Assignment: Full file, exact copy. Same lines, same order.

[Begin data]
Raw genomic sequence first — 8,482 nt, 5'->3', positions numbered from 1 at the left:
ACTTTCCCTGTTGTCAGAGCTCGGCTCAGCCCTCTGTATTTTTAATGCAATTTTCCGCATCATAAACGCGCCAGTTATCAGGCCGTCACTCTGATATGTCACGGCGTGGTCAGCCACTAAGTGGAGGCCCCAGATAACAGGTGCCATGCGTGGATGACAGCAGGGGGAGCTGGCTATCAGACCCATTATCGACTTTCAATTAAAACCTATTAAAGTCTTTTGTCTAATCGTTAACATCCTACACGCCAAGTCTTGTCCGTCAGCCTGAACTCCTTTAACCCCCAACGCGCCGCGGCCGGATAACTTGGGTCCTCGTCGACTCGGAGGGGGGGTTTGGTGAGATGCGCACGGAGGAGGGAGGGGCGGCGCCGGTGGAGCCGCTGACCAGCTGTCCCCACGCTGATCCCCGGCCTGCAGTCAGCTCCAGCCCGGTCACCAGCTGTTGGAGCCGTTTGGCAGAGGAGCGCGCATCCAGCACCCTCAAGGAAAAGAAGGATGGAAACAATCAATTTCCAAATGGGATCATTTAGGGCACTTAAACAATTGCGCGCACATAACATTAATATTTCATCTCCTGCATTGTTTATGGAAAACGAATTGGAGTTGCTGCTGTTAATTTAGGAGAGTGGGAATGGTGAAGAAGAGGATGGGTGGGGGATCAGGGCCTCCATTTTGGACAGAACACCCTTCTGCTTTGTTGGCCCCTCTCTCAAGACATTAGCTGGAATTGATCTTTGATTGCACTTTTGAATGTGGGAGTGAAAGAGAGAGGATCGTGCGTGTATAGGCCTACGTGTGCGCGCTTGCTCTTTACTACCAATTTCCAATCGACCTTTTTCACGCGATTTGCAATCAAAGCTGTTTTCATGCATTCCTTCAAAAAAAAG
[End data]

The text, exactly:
Raw genomic sequence first — 8,482 nt, 5'->3', positions numbered from 1 at the left:
ACTTTCCCTGTTGTCAGAGCTCGGCTCAGCCCTCTGTATTTTTAATGCAATTTTCCGCATCATAAACGCGCCAGTTATCAGGCCGTCACTCTGATATGTCACGGCGTGGTCAGCCACTAAGTGGAGGCCCCAGATAACAGGTGCCATGCGTGGATGACAGCAGGGGGAGCTGGCTATCAGACCCATTATCGACTTTCAATTAAAACCTATTAAAGTCTTTTGTCTAATCGTTAACATCCTACACGCCAAGTCTTGTCCGTCAGCCTGAACTCCTTTAACCCCCAACGCGCCGCGGCCGGATAACTTGGGTCCTCGTCGACTCGGAGGGGGGGTTTGGTGAGATGCGCACGGAGGAGGGAGGGGCGGCGCCGGTGGAGCCGCTGACCAGCTGTCCCCACGCTGATCCCCGGCCTGCAGTCAGCTCCAGCCCGGTCACCAGCTGTTGGAGCCGTTTGGCAGAGGAGCGCGCATCCAGCACCCTCAAGGAAAAGAAGGATGGAAACAATCAATTTCCAAATGGGATCATTTAGGGCACTTAAACAATTGCGCGCACATAACATTAATATTTCATCTCCTGCATTGTTTATGGAAAACGAATTGGAGTTGCTGCTGTTAATTTAGGAGAGTGGGAATGGTGAAGAAGAGGATGGGTGGGGGATCAGGGCCTCCATTTTGGACAGAACACCCTTCTGCTTTGTTGGCCCCTCTCTCAAGACATTAGCTGGAATTGATCTTTGATTGCACTTTTGAATGTGGGAGTGAAAGAGAGAGGATCGTGCGTGTATAGGCCTACGTGTGCGCGCTTGCTCTTTACTACCAATTTCCAATCGACCTTTTTCACGCGATTTGCAATCAAAGCTGTTTTCATGCATTCCTTCAAAAAAAAG